Kenyan gospel artiste, Antony Musembi, recently released a viral cover version of the late Zimbabwean musician Oliver “Tuku” Mtukudzi’s song Todii. Musembi repackaged the song as a campaign melody for the fight against Covid-19. This led to protest from Tuku’s manager Walter Wanyanya. The video is still available on YouTube and it is not clear whether there has been some sort of agreement between the two.
Cover songs are especially common among musicians who want to reach out to as many people as possible. They do so by reproducing original songs which are more appealing to particular demography. In the wake of the Covid-19 pandemic, artistes globally have risen to the test by composing ‘infotainment’ songs to raise awareness and inspire hope, while others have seized the moment to capture their fans’ attention. Most of these songs are cover songs or renditions of previous songs. According to YouTube, millions of cover songs exist on YouTube platform alone, with around 12,000 new covers uploaded daily.
A cover version of a song is a remake of a song by someone other than the original artiste or composer of a previously recorded song. It replaces the original vocals without changing the underlying melody or arrangement. Some cover songs are created by fans out of love of the original artiste, with no negative impact on the market value of the original song while others may commercially compete with the original song.
It is worth noting that the Berne’s convention reciprocity principle of national treatment requires Kenya to accord Zimbabwean nationals the same level of copyright protection provided to her own nationals. Copyright in both countries subsist for the lifetime of the author plus 50 years from the end of the calendar year in which the author died. Tuku died in January 2019.
A musical work under the Kenya Copyright Act includes the graphical notation of the work (melody expressed in visual symbols) and works composed for musical accompaniment (including the lyrics and voice or instrumental that carries the melody).
The Zimbabwean Copyright Act defines a musical work as an arrangement or transcription of the work. An arrangement in music is the reconceptualisation of the graphical notations to give it a musical variety while transcription refers to the analysis of the acoustic musical signal so as to write down the melody.
Generally, every musical work consists of two distinct copyright elements; the melody (graphical notation) as musical work and the accompanying lyrics as literary work. These can be separated and still be protected independently. A cover song typically reproduces an existing melody while using original lyrics.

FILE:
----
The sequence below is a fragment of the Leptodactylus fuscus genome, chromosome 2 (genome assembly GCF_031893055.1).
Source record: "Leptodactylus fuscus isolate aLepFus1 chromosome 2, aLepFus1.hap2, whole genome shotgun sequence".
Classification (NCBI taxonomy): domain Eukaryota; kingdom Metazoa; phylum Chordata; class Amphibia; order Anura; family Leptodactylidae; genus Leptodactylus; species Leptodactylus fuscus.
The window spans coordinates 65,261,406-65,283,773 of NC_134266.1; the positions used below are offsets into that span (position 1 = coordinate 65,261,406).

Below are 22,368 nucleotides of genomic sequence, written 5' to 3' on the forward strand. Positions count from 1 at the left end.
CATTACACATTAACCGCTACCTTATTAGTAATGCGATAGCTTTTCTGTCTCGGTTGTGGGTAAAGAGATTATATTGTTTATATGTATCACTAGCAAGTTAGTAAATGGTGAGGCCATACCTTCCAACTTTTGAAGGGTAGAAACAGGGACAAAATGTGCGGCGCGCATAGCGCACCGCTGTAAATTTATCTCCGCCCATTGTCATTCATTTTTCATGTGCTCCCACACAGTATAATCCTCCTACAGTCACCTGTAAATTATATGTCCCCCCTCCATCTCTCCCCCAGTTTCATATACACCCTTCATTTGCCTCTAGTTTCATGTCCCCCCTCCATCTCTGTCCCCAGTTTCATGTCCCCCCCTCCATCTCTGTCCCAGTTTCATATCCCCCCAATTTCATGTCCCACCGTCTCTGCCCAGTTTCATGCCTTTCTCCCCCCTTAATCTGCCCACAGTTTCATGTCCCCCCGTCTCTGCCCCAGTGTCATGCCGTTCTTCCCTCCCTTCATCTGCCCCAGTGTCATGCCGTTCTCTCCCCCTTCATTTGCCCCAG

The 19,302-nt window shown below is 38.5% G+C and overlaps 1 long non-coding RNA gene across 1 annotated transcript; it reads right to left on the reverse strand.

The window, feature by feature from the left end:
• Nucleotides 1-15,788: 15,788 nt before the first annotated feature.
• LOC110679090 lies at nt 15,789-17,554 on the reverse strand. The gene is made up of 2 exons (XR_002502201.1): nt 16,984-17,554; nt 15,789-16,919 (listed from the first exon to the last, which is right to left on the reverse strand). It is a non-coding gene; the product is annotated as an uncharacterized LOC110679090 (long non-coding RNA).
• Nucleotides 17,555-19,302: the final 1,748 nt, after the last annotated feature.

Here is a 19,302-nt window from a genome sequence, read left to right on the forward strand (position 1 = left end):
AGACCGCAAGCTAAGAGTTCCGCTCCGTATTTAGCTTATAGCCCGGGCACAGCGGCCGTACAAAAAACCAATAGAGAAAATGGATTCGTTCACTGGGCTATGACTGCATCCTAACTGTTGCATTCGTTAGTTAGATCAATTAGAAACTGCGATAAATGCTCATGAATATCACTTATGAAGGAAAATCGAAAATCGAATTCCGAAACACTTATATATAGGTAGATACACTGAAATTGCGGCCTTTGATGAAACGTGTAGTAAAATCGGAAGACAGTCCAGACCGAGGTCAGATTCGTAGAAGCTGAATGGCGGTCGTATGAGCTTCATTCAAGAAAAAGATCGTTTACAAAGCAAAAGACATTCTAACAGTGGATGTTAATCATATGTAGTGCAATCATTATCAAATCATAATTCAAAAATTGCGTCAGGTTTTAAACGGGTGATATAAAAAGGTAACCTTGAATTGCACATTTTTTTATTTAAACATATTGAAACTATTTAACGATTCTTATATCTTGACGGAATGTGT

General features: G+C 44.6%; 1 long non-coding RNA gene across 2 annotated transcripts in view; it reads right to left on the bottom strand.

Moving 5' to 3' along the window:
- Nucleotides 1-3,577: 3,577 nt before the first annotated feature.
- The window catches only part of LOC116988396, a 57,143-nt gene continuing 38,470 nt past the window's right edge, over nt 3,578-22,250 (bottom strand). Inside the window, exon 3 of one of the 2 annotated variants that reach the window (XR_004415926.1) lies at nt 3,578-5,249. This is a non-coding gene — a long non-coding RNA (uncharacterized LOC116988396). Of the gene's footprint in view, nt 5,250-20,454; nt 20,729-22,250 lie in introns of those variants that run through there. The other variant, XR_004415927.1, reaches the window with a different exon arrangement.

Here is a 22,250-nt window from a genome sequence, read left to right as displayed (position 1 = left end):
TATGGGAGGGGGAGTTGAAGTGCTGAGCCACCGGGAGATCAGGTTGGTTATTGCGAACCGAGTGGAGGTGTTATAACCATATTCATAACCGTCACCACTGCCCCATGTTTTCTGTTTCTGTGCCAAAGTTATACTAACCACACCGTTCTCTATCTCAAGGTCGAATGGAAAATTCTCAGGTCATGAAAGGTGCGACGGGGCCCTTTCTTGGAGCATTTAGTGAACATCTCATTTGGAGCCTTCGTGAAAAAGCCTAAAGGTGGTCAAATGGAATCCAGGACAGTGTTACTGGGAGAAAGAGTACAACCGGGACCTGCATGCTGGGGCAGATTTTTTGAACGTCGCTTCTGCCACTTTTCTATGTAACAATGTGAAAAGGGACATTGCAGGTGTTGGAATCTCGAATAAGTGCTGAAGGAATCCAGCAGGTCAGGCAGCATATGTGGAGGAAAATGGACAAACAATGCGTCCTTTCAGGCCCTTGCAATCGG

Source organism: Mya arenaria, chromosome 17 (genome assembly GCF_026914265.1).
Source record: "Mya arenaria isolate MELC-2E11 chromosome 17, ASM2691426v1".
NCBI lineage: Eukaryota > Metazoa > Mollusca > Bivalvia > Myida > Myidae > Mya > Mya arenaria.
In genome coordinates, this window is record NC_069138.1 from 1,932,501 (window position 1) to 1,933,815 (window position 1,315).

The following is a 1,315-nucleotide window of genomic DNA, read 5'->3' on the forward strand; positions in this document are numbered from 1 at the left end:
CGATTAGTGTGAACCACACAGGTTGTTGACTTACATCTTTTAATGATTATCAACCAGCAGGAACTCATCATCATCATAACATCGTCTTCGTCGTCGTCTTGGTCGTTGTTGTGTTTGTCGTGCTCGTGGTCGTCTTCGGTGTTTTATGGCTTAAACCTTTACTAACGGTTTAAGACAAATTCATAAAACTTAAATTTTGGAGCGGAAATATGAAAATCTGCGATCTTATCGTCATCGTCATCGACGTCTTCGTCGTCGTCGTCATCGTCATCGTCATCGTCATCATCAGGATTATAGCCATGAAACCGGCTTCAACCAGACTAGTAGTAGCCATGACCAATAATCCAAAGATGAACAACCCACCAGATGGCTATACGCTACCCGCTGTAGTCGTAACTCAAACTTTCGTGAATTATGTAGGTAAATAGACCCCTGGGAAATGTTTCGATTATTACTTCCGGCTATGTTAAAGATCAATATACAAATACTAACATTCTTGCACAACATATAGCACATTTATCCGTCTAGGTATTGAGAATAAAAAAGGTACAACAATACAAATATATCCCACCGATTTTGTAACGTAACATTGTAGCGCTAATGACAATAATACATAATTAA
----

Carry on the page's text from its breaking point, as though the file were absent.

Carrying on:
An infringing copy under the copyright laws mean a copy, the making of which constitutes an infringement of the exclusive rights protected under copyright. The exclusive right to control the reproduction, distribution, communication or making available to the public of the original work are protected under the Kenyan and Zimbabwean Copyright laws subject to specific limitations and exemptions. Infringement is the doing or causing to be done these acts without a licence from the copyright owner.
It follows therefore, that any unauthorised reproduction of another’s musical work including the melody (graphical notation) would be an infringement.
The exemptions and limitations do not apply to cover songs. They only apply to works made by way of fair dealing for the purpose of scientific research, private use, criticism or review, or the reporting of current events; or where it is made for parody, subject to sufficient acknowledgement of the author. Notably, Zimbabwe does not have an exemption for parody.
In order to monetise and publicly distribute a cover song, the covering artiste must obtain a mechanical licence from the original artiste allowing him to utilise the original musical work. Failure to do so may attract legal sanction.
Musembi’s corona version cover clearly reproduces Tuku’s melody in the song Todii. This melody is Tuku’s exclusive right and is in itself a work eligible for copyright independent of the lyrics.
The copyright in the melody was infringed by Musembi, when without Tuku’s licence; he reproduced, distributed and communicated to the public Tuku’s original melody. If Musembi intended to use the Tuku’s melody he ought to have obtained a licence from the custodians of Tuku’s copyright.